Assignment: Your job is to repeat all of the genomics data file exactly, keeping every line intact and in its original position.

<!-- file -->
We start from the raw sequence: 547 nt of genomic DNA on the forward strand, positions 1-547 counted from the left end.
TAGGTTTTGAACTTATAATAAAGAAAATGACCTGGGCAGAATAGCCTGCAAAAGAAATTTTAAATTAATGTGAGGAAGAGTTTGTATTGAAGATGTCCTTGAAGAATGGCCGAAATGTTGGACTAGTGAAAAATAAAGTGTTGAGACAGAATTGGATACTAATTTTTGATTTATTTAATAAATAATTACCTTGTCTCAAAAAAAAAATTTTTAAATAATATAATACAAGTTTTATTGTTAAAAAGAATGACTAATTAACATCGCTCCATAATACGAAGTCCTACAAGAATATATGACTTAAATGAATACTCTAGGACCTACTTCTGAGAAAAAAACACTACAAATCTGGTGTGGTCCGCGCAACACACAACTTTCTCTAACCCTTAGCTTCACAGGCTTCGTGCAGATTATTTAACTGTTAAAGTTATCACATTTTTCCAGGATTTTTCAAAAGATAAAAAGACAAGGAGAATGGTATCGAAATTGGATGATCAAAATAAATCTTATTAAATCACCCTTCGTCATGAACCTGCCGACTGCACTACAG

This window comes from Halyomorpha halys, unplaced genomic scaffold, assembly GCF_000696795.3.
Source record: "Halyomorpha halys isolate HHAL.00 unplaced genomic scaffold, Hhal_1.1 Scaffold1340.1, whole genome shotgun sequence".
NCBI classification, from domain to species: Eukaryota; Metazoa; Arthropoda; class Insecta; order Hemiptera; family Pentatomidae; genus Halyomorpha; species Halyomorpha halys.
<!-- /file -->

We start from the raw sequence: 547 nt of genomic DNA on the forward strand, positions 1-547 counted from the left end.
TAGGTTTTGAACTTATAATAAAGAAAATGACCTGGGCAGAATAGCCTGCAAAAGAAATTTTAAATTAATGTGAGGAAGAGTTTGTATTGAAGATGTCCTTGAAGAATGGCCGAAATGTTGGACTAGTGAAAAATAAAGTGTTGAGACAGAATTGGATACTAATTTTTGATTTATTTAATAAATAATTACCTTGTCTCAAAAAAAAAATTTTTAAATAATATAATACAAGTTTTATTGTTAAAAAGAATGACTAATTAACATCGCTCCATAATACGAAGTCCTACAAGAATATATGACTTAAATGAATACTCTAGGACCTACTTCTGAGAAAAAAACACTACAAATCTGGTGTGGTCCGCGCAACACACAACTTTCTCTAACCCTTAGCTTCACAGGCTTCGTGCAGATTATTTAACTGTTAAAGTTATCACATTTTTCCAGGATTTTTCAAAAGATAAAAAGACAAGGAGAATGGTATCGAAATTGGATGATCAAAATAAATCTTATTAAATCACCCTTCGTCATGAACCTGCCGACTGCACTACAG

This window comes from Halyomorpha halys, unplaced genomic scaffold, assembly GCF_000696795.3.
Source record: "Halyomorpha halys isolate HHAL.00 unplaced genomic scaffold, Hhal_1.1 Scaffold1340.1, whole genome shotgun sequence".
NCBI classification, from domain to species: Eukaryota; Metazoa; Arthropoda; class Insecta; order Hemiptera; family Pentatomidae; genus Halyomorpha; species Halyomorpha halys.